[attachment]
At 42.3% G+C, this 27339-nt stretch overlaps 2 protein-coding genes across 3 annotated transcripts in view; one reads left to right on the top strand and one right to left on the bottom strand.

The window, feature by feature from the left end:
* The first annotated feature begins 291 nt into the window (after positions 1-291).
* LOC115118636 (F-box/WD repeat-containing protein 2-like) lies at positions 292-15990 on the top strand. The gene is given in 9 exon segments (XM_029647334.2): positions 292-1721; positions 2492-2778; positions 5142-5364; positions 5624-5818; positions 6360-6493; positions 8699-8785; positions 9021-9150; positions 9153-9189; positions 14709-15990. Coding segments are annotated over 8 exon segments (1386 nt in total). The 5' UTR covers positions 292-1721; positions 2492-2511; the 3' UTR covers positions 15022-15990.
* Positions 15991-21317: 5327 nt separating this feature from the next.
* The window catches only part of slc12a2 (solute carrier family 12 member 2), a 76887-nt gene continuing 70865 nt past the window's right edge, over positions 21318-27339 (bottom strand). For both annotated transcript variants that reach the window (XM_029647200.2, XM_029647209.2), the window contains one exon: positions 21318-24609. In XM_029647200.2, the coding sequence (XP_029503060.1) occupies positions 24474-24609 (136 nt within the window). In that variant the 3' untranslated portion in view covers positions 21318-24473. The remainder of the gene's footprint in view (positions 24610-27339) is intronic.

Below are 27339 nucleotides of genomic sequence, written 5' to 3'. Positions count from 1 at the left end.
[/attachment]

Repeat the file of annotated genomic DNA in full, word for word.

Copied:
At 42.3% G+C, this 27339-nt stretch overlaps 2 protein-coding genes across 3 annotated transcripts in view; one reads left to right on the top strand and one right to left on the bottom strand.

The window, feature by feature from the left end:
* The first annotated feature begins 291 nt into the window (after positions 1-291).
* LOC115118636 (F-box/WD repeat-containing protein 2-like) lies at positions 292-15990 on the top strand. The gene is given in 9 exon segments (XM_029647334.2): positions 292-1721; positions 2492-2778; positions 5142-5364; positions 5624-5818; positions 6360-6493; positions 8699-8785; positions 9021-9150; positions 9153-9189; positions 14709-15990. Coding segments are annotated over 8 exon segments (1386 nt in total). The 5' UTR covers positions 292-1721; positions 2492-2511; the 3' UTR covers positions 15022-15990.
* Positions 15991-21317: 5327 nt separating this feature from the next.
* The window catches only part of slc12a2 (solute carrier family 12 member 2), a 76887-nt gene continuing 70865 nt past the window's right edge, over positions 21318-27339 (bottom strand). For both annotated transcript variants that reach the window (XM_029647200.2, XM_029647209.2), the window contains one exon: positions 21318-24609. In XM_029647200.2, the coding sequence (XP_029503060.1) occupies positions 24474-24609 (136 nt within the window). In that variant the 3' untranslated portion in view covers positions 21318-24473. The remainder of the gene's footprint in view (positions 24610-27339) is intronic.

Below are 27339 nucleotides of genomic sequence, written 5' to 3'. Positions count from 1 at the left end.